People across most income groups are more anxious about the economy during COVID-19
Share Now on:
Nearly one-third of Americans tell us they’re losing sleep over their current financial situation. Food insecurity is becoming a widely shared experience, with 44 percent saying they now worry a lot or some about paying for groceries.
These are just some of the findings of our latest Marketplace-Edison Research Poll, which we’ve been using to track Americans’ financial fears since before the last presidential election. Our Economic Anxiety Index® jumped 25% since the spring of last year. It’s the sharpest rise of any polling we’ve done.
But the data behind the index reveals something especially telling about the economy: Lower income people were already very anxious well before anyone said the words “novel coronavirus.”
That is, those earning under $25,000 a year had high anxiety even in the good economy, before COVID-19 hit. And they still do.
“A lot of the job losses are concentrated in sort of the lower income tiers, restaurants and retail,” said Curt Long of the National Association of Federally-Insured Credit Unions.
That’s one reason pandemic relief checks and jobless benefits are so important, says University of Chicago economist Constantine Yannelis. He’s been studying how much of that money is being spent right away.
“We find much larger responses for people who have less than $500 in their accounts, and actually find no response for people who have $3,000 or more,” Yannelis said.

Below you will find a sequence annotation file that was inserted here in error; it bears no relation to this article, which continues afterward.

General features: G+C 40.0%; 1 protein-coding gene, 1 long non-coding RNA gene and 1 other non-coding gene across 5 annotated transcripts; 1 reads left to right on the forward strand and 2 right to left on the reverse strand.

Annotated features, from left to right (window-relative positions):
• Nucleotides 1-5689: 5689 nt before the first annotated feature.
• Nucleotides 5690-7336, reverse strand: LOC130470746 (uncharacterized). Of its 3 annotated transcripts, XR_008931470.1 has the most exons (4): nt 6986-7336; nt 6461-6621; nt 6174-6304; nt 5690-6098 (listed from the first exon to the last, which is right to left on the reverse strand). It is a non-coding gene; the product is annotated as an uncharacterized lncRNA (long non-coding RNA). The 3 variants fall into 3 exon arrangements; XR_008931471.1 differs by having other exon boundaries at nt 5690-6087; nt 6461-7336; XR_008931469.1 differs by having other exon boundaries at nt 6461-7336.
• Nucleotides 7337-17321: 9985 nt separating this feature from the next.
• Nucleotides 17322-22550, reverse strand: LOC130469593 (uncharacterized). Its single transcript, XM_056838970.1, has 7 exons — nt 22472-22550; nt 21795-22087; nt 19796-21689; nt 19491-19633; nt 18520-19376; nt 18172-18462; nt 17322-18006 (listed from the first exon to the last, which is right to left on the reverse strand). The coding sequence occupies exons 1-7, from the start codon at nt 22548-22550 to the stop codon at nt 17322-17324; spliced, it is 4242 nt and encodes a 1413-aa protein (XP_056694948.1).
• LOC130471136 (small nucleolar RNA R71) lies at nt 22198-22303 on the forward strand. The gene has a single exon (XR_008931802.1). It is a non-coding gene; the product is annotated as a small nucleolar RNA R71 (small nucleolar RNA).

Those earning $100,000 and above are also anxious, significantly more than before the pandemic.
The Marketplace-Edison Research Survey is a national survey of Americans 18 and older. A total of 1,018 respondents were interviewed, with 500 interviews conducted by telephone and 518 interviews conducted online. The interviews were conducted from April 23-28, 2020.
The data was weighted to match the most recent United States population estimates from the U.S. Census Bureau for age, gender, race, income and region of the country.
COVID-19 Economy FAQs
When does the expanded COVID-19 unemployment insurance run out?
The CARES Act, passed by Congress and signed by President Donald Trump in March, authorized extra unemployment payments, increasing the amount of money, and broadening who qualifies. The increased unemployment benefits have an expiration date — an extra $600 per week the act authorized ends on July 31.
Which states are reopening?
Many states have started to relax the restrictions put in place in order to slow the spread of COVID-19. Although social-distancing measures still hold virtually everywhere in the country, more than half of states have started to phase out stay-at-home orders and phase in business reopenings. Others, like New York, are on slower timelines.
Is it worth applying for a job right now?
It never hurts to look, but as unemployment reaches levels last seen during the Great Depression and most available jobs are in places that carry risks like the supermarket or warehouses, it isn’t a bad idea to sit tight either, if you can.
You can find answers to more questions here.
As a nonprofit news organization, our future depends on listeners like you who believe in the power of public service journalism.
Your investment in Marketplace helps us remain paywall-free and ensures everyone has access to trustworthy, unbiased news and information, regardless of their ability to pay.
Donate today — in any amount — to become a Marketplace Investor. Now more than ever, your commitment makes a difference.
Thanks to our
Your support keeps us going strong, even through